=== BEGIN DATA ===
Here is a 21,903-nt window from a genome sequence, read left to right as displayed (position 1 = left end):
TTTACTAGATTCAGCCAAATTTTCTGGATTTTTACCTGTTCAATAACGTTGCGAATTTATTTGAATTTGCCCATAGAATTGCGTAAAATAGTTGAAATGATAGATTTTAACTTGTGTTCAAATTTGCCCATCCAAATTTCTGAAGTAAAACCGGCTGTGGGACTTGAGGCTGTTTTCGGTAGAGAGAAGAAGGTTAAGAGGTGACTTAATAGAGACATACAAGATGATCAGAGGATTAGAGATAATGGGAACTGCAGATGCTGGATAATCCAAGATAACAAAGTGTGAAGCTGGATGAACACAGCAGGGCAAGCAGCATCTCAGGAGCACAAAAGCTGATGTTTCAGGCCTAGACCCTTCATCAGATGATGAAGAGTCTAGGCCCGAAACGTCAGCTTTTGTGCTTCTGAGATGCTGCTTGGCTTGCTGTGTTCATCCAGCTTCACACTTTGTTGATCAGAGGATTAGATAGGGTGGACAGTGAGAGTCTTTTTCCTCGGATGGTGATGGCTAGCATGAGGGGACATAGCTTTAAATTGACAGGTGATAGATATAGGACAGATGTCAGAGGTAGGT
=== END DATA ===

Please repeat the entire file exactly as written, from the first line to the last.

Here is a 21,903-nt window from a genome sequence, read left to right as displayed (position 1 = left end):
TTTACTAGATTCAGCCAAATTTTCTGGATTTTTACCTGTTCAATAACGTTGCGAATTTATTTGAATTTGCCCATAGAATTGCGTAAAATAGTTGAAATGATAGATTTTAACTTGTGTTCAAATTTGCCCATCCAAATTTCTGAAGTAAAACCGGCTGTGGGACTTGAGGCTGTTTTCGGTAGAGAGAAGAAGGTTAAGAGGTGACTTAATAGAGACATACAAGATGATCAGAGGATTAGAGATAATGGGAACTGCAGATGCTGGATAATCCAAGATAACAAAGTGTGAAGCTGGATGAACACAGCAGGGCAAGCAGCATCTCAGGAGCACAAAAGCTGATGTTTCAGGCCTAGACCCTTCATCAGATGATGAAGAGTCTAGGCCCGAAACGTCAGCTTTTGTGCTTCTGAGATGCTGCTTGGCTTGCTGTGTTCATCCAGCTTCACACTTTGTTGATCAGAGGATTAGATAGGGTGGACAGTGAGAGTCTTTTTCCTCGGATGGTGATGGCTAGCATGAGGGGACATAGCTTTAAATTGACAGGTGATAGATATAGGACAGATGTCAGAGGTAGGT